My first authentic Filipino food experience

So, as I said in my previous post about Manila, it’s not exactly known for its food, and as a mostly-vegetarian, I was told it was going to be quite difficult for me to find options (not to mention anything remotely healthy).  I’ve certainly enjoyed what I’ve been eating here, but it’s mostly been glamorous hotel buffets or purposely getting Thai or other Asian food.  So when one of my lovely client contacts offered to take me and the team out to lunch for authentic Filipino food, I of course accepted (albeit with a bit of hesitation).

Max’s is an institution in Manila and is most famous for their fried chicken.  As someone who generally tries to avoid fried things, this restaurant would obviously not be a staple in my diet, but I had to admit their chicken was absolutely delicious.

They serve it with sweet potato fries and I have to admit it was not nearly as “fried” as I thought it would be – definitely not like American fried chicken.  The skin was just very crispy and the meat was quite tender.  I could certainly eat a lot of that.

Another speciality is milkfish, which is a thin white fish that is (of course) fried and served with a vinegar-esque dipping sauce.  Not as good as the fried chicken, but still quite delicious.

This delightful little stew pot is full of kare kare, which is a traditional Filipino stew made with a peanut sauce, a few vegetables (yay!), oxtail (oh no), beef, and some tripe (double oh no).  It’s served with a super salty shrimp paste and then you of course put it over tons of rice.  Goodbye, my health.  I actually really enjoyed the sauce and the veggies…the meat, not so much my thing… although I did bravely try some oxtail.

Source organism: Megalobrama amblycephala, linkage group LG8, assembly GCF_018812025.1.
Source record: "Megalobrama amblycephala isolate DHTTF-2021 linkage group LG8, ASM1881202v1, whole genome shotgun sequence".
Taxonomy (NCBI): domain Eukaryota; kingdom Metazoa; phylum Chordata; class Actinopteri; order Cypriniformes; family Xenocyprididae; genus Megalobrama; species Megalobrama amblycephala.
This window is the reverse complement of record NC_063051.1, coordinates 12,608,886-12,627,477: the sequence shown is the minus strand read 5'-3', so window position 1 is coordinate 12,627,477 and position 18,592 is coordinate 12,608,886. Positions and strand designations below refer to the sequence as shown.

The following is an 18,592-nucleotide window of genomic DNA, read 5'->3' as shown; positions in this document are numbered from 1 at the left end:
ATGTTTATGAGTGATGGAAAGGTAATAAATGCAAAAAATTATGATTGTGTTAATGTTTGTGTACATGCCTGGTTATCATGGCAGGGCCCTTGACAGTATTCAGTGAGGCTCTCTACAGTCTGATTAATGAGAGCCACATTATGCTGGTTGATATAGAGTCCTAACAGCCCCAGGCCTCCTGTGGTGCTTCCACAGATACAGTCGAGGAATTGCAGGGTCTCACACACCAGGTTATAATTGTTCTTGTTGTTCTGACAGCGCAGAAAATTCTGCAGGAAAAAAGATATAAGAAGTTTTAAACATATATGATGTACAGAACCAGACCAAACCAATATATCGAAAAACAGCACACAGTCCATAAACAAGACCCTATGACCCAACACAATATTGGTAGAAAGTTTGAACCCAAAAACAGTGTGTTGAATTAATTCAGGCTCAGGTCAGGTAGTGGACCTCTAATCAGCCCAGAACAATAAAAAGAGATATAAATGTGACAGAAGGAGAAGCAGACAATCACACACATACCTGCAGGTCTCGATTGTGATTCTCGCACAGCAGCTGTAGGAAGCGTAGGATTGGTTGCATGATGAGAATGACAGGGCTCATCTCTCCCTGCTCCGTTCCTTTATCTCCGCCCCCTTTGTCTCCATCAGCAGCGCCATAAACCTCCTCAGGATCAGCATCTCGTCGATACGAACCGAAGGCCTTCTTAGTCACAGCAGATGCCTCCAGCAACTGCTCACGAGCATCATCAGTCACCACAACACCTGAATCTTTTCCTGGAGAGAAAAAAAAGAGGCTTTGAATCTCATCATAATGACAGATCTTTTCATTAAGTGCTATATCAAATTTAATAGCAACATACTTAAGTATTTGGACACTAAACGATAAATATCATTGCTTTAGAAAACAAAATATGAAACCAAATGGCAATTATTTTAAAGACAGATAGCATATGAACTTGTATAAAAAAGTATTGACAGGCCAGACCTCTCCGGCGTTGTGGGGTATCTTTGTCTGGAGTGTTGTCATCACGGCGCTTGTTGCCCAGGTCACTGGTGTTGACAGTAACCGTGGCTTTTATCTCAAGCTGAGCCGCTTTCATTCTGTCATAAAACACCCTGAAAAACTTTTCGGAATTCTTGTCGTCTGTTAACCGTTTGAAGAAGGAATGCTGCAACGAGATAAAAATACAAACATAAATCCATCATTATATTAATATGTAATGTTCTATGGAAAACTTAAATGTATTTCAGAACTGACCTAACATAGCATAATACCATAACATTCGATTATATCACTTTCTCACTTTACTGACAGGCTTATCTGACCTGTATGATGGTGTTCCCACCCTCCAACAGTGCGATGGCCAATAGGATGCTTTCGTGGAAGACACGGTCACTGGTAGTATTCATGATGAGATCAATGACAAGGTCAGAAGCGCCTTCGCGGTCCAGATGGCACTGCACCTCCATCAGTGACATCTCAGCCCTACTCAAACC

Dessert sampler!  On the far right, we have a traditional American brownie which of course the Filipinos didn’t really want to eat (but I did).  Then there was a leche flan (which was like creme caramel), a pandan jellies liquid type thing (the green one), and a panna cotta with ube.  I have to wax poetic on this ube (pronounced ooh-bay) deal for a minute.  It is purple yam and has this interesting texture, and they like to put it in a lot of desserts.  This panna cotta had crumbled ube on top and a cool gelatinous ube center.  Does not sound awesome, I know, but I seriously loved the taste – not too sweet and a fascinating change from my typical dessert fare.  Since then, I have been trying ube cakes and other ube desserts as much as possible…if it is purple, I am going to try it.  They apparently have ube ice cream here which I can’t wait to try.

I really enjoyed this traditional Filipino meal and although it’s not like I would eat this kind of stuff every day, it did make me feel like I was having a more authentic experience here. 🙂

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